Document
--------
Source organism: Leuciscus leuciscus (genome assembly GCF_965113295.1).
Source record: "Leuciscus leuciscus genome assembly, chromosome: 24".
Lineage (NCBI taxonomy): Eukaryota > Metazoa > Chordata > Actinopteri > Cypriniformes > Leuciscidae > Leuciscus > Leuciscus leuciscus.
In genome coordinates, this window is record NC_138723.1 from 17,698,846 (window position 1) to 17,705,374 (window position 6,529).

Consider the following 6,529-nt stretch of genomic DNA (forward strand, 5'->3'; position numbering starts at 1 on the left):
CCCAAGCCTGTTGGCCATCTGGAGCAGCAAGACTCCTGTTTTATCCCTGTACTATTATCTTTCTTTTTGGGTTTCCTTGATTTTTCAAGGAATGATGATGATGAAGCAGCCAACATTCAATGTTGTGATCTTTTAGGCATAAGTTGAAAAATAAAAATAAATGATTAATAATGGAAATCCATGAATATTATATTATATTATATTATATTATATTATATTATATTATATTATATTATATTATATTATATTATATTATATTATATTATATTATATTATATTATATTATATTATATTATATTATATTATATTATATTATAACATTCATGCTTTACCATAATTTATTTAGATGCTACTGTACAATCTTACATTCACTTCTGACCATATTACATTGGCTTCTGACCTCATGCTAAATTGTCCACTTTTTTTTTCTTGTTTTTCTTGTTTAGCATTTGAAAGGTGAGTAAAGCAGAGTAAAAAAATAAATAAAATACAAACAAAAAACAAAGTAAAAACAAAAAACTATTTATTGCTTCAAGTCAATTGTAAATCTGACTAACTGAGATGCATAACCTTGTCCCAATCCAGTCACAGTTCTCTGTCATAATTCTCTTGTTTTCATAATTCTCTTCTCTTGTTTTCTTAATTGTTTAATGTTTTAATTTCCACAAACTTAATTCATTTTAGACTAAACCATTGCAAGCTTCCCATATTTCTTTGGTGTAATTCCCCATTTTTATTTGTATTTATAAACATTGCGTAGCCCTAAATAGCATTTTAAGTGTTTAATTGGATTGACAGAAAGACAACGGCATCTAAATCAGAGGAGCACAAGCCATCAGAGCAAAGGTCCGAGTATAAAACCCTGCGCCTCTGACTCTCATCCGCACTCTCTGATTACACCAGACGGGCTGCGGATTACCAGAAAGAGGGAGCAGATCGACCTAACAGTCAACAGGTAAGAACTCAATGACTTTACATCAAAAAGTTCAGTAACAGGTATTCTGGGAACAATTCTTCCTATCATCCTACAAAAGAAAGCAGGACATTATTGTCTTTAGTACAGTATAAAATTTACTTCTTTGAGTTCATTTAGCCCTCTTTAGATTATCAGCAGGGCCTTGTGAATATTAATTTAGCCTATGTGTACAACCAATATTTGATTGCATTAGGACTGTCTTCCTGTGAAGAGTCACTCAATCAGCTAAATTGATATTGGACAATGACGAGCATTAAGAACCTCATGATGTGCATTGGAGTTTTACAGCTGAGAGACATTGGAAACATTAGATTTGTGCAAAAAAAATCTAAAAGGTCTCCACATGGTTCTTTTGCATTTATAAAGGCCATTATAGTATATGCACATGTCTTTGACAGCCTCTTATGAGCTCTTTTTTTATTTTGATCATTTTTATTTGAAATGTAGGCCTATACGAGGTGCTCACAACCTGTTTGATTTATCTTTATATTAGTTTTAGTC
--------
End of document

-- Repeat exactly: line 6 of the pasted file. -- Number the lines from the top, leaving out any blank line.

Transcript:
CCCAAGCCTGTTGGCCATCTGGAGCAGCAAGACTCCTGTTTTATCCCTGTACTATTATCTTTCTTTTTGGGTTTCCTTGATTTTTCAAGGAATGATGATGATGAAGCAGCCAACATTCAATGTTGTGATCTTTTAGGCATAAGTTGAAAAATAAAAATAAATGATTAATAATGGAAATCCATGAATATTATATTATATTATATTATATTATATTATATTATATTATATTATATTATATTATATTATATTATATTATATTATATTATATTATATTATATTATATTATATTATATTATATTATATTATATTATATTATAACATTCATGCTTTACCATAATTTATTTAGATGCTACTGTACAATCTTACATTCACTTCTGACCATATTACATTGGCTTCTGACCTCATGCTAAATTGTCCACTTTTTTTTTCTTGTTTTTCTTGTTTAGCATTTGAAAGGTGAGTAAAGCAGAGTAAAAAAATAAATAAAATACAAACAAAAAACAAAGTAAAAACAAAAAACTATTTATTGCTTCAAGTCAATTGTAAATCTGACTAACTGAGATGCATAACCTTGTCCCAATCCAGTCACAGTTCTCTGTCATAATTCTCTTGTTTTCATAATTCTCTTCTCTTGTTTTCTTAATTGTTTAATGTTTTAATTTCCACAAACTTAATTCATTTTAGACTAAACCATTGCAAGCTTCCCATATTTCTTTGGTGTAATTCCCCATTTTTATTTGTATTTATAAACATTGCGTAGCCCTAAATAGCATTTTAAGTGTTTAATTGGATTGACAGAAAGACAACGGCATCTAAATCAGAGGAGCACAAGCCATCAGAGCAAAGGTCCGAGTATAAAACCCTGCGCCTCTGACTCTCATCCGCACTCTCTGATTACACCAGACGGGCTGCGGATTACCAGAAAGAGGGAGCAGATCGACCTAACAGTCAACAGGTAAGAACTCAATGACTTTACATCAAAAAGTTCAGTAACAGGTATTCTGGGAACAATTCTTCCTATCATCCTACAAAAGAAAGCAGGACATTATTGTCTTTAGTACAGTATAAAATTTACTTCTTTGAGTTCATTTAGCCCTCTTTAGATTATCAGCAGGGCCTTGTGAATATTAATTTAGCCTATGTGTACAACCAATATTTGATTGCATTAGGACTGTCTTCCTGTGAAGAGTCACTCAATCAGCTAAATTGATATTGGACAATGACGAGCATTAAGAACCTCATGATGTGCATTGGAGTTTTACAGCTGAGAGACATTGGAAACATTAGATTTGTGCAAAAAAAATCTAAAAGGTCTCCACATGGTTCTTTTGCATTTATAAAGGCCATTATAGTATATGCACATGTCTTTGACAGCCTCTTATGAGCTCTTTTTTTATTTTGATCATTTTTATTTGAAATGTAGGCCTATACGAGGTGCTCACAACCTGTTTGATTTATCTTTATATTAGTTTTAGTC